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The Most Effective Ways to Combat Psychological Avoidance

According to the National Institute of Mental Health (NIMH), more than 40 million adults in the U.S. (19.1%) have dealt with an anxiety disorder in the past year, making it the most common mental health condition in the country. And this figure only takes into account those who sought help and received an official diagnosis from a clinician—not the millions of others who are faced with everyday anxiety.
But according to Luana Marques, PhD, an associate professor of psychiatry at Harvard Medical School, it’s not anxiety that’s holding us back: It’s how we react to it. Many people, she says, respond to this type of stress with psychological avoidance. Here’s what to know about psychological avoidance, and how to combat it.
What is psychological avoidance?
Psychological avoidance refers to when people respond to a perceived threat in a way that makes them feel better in the moment, but ultimately, has negative consequences.
According to Marques, who coined the term, three common signs of psychological avoidance are retreating, reacting, and remaining.
How to combat psychological avoidance
In an article for CNBC Make It, Marques provides the following strategies for dealing with the most common forms of psychological avoidance:
Retreating
We tend to think in terms of “fight, flight, or freeze” when it comes to dealing with anxiety, but Marques says that retreating is a more subtle version of flight. This can include things like having a glass of wine (or a few) to temporarily escape from everyday stresses, or calling in sick t o avoid giving a presentation at work .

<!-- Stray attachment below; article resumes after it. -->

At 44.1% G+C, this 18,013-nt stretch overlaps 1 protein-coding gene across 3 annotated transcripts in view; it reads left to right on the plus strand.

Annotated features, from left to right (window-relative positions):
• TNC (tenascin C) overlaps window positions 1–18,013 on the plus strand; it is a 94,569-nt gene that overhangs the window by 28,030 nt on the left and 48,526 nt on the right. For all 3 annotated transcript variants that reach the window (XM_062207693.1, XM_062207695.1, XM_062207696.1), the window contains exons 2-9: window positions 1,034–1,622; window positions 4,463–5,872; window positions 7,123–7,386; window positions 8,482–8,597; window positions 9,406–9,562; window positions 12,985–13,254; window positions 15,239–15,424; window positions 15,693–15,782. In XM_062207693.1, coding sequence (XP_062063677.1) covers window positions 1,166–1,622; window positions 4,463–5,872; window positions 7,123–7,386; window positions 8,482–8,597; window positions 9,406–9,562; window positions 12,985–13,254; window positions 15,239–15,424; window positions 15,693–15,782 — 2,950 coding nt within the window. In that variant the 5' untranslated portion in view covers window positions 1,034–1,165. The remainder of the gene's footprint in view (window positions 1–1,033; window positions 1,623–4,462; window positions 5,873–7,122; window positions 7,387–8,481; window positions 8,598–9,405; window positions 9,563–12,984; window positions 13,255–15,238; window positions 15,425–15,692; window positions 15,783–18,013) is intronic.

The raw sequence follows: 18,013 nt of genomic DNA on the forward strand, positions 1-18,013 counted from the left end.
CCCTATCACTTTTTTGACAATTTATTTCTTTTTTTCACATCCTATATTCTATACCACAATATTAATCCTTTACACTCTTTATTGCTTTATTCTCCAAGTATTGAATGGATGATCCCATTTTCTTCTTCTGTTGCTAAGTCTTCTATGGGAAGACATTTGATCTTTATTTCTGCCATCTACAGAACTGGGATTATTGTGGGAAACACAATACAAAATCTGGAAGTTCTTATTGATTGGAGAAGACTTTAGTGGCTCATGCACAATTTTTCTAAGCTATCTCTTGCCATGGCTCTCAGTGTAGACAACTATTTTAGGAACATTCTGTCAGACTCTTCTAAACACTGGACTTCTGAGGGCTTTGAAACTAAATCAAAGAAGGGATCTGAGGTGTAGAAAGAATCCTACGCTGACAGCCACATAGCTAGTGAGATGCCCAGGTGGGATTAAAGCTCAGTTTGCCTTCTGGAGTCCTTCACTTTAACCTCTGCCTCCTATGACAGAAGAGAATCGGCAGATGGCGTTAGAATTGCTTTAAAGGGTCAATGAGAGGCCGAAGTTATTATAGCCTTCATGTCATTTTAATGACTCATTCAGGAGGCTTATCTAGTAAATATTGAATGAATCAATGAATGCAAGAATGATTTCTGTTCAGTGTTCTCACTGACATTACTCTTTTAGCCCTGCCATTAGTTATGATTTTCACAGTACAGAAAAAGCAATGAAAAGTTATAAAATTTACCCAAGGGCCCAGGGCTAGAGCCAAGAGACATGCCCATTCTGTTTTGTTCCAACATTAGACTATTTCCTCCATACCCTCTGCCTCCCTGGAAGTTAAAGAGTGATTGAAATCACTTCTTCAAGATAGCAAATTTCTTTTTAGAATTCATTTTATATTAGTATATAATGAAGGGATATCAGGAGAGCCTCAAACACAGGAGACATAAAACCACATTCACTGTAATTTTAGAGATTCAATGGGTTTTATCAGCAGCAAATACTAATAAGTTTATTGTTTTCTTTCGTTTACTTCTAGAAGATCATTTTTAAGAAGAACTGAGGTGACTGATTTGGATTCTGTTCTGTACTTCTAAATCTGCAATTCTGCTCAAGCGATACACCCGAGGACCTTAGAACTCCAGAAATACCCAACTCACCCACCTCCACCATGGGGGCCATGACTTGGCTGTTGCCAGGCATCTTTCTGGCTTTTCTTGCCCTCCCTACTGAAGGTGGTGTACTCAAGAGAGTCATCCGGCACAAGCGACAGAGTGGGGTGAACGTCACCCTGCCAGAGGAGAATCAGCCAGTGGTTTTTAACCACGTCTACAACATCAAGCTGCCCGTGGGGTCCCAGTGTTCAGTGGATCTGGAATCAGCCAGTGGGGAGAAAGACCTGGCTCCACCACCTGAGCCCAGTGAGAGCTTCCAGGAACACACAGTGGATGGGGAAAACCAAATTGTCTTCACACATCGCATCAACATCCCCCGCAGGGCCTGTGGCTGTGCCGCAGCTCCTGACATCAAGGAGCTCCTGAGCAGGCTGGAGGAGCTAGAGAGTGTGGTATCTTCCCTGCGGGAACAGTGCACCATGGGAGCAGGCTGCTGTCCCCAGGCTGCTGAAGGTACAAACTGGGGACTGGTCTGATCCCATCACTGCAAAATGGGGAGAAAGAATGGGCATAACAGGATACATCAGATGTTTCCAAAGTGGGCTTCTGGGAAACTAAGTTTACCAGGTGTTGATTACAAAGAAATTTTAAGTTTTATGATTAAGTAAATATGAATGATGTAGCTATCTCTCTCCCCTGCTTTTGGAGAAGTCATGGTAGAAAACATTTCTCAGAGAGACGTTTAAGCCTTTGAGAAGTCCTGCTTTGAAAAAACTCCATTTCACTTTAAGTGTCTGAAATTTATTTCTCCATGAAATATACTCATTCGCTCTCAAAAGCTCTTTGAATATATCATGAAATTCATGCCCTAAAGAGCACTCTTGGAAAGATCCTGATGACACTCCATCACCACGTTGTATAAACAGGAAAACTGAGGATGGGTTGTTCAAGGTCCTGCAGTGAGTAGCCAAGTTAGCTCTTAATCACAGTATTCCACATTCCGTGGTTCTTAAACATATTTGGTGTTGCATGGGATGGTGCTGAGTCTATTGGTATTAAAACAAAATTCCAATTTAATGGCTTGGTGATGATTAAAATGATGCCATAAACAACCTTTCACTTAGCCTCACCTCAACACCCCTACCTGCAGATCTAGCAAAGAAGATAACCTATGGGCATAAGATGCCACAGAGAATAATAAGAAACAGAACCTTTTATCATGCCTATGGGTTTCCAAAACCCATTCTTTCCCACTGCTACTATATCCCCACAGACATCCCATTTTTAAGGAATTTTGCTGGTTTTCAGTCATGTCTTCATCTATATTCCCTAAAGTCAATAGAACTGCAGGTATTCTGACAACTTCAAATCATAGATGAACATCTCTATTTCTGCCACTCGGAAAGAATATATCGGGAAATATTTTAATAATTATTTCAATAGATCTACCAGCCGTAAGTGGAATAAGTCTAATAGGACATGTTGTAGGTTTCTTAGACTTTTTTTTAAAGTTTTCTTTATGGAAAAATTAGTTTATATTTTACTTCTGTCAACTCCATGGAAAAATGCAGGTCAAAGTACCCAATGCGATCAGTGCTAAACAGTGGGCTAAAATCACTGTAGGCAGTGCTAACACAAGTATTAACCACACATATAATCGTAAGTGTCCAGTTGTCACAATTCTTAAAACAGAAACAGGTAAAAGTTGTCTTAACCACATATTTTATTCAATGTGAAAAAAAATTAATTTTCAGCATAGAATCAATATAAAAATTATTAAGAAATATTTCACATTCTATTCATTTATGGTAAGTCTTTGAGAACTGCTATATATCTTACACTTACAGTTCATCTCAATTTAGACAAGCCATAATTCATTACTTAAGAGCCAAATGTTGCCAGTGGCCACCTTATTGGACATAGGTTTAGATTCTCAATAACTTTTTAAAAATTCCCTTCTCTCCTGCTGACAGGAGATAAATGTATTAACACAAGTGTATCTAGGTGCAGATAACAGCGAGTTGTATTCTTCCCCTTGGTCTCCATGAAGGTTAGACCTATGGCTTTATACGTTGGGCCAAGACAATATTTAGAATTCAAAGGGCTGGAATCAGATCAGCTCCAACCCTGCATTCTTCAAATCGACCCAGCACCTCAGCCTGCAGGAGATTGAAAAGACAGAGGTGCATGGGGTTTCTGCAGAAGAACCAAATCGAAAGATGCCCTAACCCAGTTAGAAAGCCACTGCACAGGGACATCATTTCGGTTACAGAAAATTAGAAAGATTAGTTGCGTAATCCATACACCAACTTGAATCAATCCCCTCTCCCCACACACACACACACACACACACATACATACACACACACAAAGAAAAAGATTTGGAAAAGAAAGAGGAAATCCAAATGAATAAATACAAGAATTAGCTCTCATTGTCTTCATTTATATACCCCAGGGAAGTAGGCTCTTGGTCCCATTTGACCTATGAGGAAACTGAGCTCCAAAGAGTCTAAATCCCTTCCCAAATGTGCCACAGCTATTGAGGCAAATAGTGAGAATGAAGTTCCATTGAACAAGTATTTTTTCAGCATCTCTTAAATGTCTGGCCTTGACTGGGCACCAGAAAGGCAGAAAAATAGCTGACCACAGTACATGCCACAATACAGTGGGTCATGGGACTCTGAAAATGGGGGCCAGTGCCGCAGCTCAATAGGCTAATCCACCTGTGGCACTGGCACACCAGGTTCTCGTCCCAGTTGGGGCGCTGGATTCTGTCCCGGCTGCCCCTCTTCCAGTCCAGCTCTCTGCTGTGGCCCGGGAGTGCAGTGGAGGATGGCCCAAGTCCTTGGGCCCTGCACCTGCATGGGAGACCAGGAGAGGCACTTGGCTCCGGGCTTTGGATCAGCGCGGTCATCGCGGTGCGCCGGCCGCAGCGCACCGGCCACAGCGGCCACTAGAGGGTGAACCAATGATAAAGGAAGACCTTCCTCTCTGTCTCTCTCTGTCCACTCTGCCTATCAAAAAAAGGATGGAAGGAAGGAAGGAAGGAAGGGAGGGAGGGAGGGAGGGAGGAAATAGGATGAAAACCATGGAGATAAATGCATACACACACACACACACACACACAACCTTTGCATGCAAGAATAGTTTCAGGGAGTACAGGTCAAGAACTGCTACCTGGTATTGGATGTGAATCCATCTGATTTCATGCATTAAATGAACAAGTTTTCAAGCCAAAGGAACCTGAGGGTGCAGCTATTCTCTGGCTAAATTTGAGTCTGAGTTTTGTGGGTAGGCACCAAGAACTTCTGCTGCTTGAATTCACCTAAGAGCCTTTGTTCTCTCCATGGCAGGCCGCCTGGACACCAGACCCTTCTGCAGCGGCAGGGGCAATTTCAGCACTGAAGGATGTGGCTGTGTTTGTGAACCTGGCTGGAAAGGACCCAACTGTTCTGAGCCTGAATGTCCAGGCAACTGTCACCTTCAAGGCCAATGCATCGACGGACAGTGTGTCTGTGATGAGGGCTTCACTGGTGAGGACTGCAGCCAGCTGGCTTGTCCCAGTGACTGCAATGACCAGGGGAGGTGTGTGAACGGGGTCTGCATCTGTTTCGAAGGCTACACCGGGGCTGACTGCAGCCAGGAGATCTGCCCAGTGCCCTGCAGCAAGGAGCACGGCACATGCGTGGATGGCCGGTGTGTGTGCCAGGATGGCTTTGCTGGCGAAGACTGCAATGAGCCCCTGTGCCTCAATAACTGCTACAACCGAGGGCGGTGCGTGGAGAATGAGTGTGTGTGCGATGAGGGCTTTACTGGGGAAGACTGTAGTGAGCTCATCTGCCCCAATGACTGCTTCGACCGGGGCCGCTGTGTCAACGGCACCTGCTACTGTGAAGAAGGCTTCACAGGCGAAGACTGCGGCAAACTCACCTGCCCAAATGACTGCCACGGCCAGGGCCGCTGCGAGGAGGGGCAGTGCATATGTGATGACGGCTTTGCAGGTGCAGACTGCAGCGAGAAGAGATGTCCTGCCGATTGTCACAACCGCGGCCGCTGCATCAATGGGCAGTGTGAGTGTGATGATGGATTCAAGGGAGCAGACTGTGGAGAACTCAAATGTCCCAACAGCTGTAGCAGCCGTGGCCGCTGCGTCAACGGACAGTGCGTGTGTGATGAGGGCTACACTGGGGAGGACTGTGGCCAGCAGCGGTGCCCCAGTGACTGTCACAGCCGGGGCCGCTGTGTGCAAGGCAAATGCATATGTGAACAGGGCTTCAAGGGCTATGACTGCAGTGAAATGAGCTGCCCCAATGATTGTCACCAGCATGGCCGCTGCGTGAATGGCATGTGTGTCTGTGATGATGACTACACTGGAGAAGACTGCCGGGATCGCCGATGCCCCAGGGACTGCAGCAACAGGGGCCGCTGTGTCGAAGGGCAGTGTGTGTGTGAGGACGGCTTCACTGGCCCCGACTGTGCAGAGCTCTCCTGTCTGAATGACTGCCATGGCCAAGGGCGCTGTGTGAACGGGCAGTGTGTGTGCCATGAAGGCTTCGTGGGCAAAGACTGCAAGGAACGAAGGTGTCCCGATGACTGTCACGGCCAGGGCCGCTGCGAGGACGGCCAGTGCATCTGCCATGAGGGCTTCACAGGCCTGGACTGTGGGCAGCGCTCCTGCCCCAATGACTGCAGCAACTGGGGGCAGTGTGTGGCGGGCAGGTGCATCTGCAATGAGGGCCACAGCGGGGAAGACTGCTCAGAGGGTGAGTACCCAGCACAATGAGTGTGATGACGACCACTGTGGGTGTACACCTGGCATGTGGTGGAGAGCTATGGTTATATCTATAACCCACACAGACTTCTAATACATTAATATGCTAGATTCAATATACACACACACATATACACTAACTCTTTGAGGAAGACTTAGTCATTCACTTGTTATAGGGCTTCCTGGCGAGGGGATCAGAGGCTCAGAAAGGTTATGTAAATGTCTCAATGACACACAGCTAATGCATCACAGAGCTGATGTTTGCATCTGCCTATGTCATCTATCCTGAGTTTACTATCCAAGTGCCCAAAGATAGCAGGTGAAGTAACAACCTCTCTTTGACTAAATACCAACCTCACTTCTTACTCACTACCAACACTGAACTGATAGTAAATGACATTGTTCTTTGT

Instead of retreating, Marques recommends identifying one of the thoughts or fears driving your anxiety and asking yourself, “What data do I have to back this up?” or, “What would my best friend say in this situation?” “The empirical evidence you come up with can help pull you out of that harmful mindset,” she says.
Reacting
This involves responding to anxiety with in-the-moment, knee-jerk reactions, like flying off the handle at a meeting if you feel attacked and want to defend yourself immediately. Marques suggests taking a step back—and a breath (or a few)—before responding to the situation. “The first step is to pause, then approach your discomfort rather than try to eliminate it,” she says.
Remaining
This is the equivalent of the “freeze” anxiety response. “It’s the inclination to stay put in uncomfortable situations, like an unhealthy relationship or a job that is mentally and physically draining,” Marques explains.
But instead of trying to convince y ourself that everything is fine and normal, and will eventually get better, she says that it’s better to “identify what truly matters to you and take one small step every day to move in that direction.”

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